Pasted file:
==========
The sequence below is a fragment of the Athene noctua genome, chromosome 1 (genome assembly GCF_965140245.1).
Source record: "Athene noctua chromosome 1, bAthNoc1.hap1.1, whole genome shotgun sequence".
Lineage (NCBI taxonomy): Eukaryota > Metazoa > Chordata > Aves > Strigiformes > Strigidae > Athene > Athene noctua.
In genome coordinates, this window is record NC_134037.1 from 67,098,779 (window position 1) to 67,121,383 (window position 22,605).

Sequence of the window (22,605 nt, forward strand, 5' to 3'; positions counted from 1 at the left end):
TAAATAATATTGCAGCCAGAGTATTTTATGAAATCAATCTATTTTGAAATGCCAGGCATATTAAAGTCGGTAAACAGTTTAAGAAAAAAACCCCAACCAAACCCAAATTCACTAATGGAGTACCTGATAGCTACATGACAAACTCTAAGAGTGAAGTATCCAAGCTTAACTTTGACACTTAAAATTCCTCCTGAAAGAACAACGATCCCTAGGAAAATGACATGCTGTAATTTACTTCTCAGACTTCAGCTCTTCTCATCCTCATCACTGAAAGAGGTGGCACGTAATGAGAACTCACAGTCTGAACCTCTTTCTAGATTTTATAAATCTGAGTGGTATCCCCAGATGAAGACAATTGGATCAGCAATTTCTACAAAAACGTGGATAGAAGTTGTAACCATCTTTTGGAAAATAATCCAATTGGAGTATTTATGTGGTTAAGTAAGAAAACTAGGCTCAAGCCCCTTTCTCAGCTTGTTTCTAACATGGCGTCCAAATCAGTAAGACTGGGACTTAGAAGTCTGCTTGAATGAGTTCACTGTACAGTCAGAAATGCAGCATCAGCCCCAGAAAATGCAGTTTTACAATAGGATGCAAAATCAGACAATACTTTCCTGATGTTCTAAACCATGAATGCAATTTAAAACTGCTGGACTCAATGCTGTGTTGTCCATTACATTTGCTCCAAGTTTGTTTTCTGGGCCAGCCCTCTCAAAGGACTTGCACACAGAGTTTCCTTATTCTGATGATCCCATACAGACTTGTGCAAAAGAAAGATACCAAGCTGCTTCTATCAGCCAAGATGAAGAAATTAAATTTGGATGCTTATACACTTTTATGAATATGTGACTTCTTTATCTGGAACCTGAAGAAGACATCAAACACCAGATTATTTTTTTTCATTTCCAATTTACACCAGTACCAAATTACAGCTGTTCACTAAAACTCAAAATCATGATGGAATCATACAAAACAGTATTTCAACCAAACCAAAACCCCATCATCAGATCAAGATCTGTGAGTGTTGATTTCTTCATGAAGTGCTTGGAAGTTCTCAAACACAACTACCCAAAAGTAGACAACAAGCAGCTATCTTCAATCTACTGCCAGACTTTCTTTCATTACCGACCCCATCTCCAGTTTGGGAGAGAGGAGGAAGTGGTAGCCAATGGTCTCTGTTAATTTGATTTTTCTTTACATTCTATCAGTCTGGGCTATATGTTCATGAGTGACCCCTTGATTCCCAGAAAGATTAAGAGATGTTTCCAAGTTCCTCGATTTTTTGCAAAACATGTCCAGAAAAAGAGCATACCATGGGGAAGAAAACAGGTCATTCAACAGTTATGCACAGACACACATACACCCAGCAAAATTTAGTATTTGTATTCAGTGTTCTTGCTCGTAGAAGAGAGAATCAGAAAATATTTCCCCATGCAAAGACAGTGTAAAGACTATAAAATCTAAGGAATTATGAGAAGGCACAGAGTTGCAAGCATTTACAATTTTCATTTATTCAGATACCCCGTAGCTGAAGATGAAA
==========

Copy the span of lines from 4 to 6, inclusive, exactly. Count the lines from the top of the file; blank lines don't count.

In genome coordinates, this window is record NC_134037.1 from 67,098,779 (window position 1) to 67,121,383 (window position 22,605).

Sequence of the window (22,605 nt, forward strand, 5' to 3'; positions counted from 1 at the left end):
TAAATAATATTGCAGCCAGAGTATTTTATGAAATCAATCTATTTTGAAATGCCAGGCATATTAAAGTCGGTAAACAGTTTAAGAAAAAAACCCCAACCAAACCCAAATTCACTAATGGAGTACCTGATAGCTACATGACAAACTCTAAGAGTGAAGTATCCAAGCTTAACTTTGACACTTAAAATTCCTCCTGAAAGAACAACGATCCCTAGGAAAATGACATGCTGTAATTTACTTCTCAGACTTCAGCTCTTCTCATCCTCATCACTGAAAGAGGTGGCACGTAATGAGAACTCACAGTCTGAACCTCTTTCTAGATTTTATAAATCTGAGTGGTATCCCCAGATGAAGACAATTGGATCAGCAATTTCTACAAAAACGTGGATAGAAGTTGTAACCATCTTTTGGAAAATAATCCAATTGGAGTATTTATGTGGTTAAGTAAGAAAACTAGGCTCAAGCCCCTTTCTCAGCTTGTTTCTAACATGGCGTCCAAATCAGTAAGACTGGGACTTAGAAGTCTGCTTGAATGAGTTCACTGTACAGTCAGAAATGCAGCATCAGCCCCAGAAAATGCAGTTTTACAATAGGATGCAAAATCAGACAATACTTTCCTGATGTTCTAAACCATGAATGCAATTTAAAACTGCTGGACTCAATGCTGTGTTGTCCATTACATTTGCTCCAAGTTTGTTTTCTGGGCCAGCCCTCTCAAAGGACTTGCACACAGAGTTTCCTTATTCTGATGATCCCATACAGACTTGTGCAAAAGAAAGATACCAAGCTGCTTCTATCAGCCAAGATGAAGAAATTAAATTTGGATGCTTATACACTTTTATGAATATGTGACTTCTTTATCTGGAACCTGAAGAAGACATCAAACACCAGATTATTTTTTTTCATTTCCAATTTACACCAGTACCAAATTACAGCTGTTCACTAAAACTCAAAATCATGATGGAATCATACAAAACAGTATTTCAACCAAACCAAAACCCCATCATCAGATCAAGATCTGTGAGTGTTGATTTCTTCATGAAGTGCTTGGAAGTTCTCAAACACAACTACCCAAAAGTAGACAACAAGCAGCTATCTTCAATCTACTGCCAGACTTTCTTTCATTACCGACCCCATCTCCAGTTTGGGAGAGAGGAGGAAGTGGTAGCCAATGGTCTCTGTTAATTTGATTTTTCTTTACATTCTATCAGTCTGGGCTATATGTTCATGAGTGACCCCTTGATTCCCAGAAAGATTAAGAGATGTTTCCAAGTTCCTCGATTTTTTGCAAAACATGTCCAGAAAAAGAGCATACCATGGGGAAGAAAACAGGTCATTCAACAGTTATGCACAGACACACATACACCCAGCAAAATTTAGTATTTGTATTCAGTGTTCTTGCTCGTAGAAGAGAGAATCAGAAAATATTTCCCCATGCAAAGACAGTGTAAAGACTATAAAATCTAAGGAATTATGAGAAGGCACAGAGTTGCAAGCATTTACAATTTTCATTTATTCAGATACCCCGTAGCTGAAGATGAAA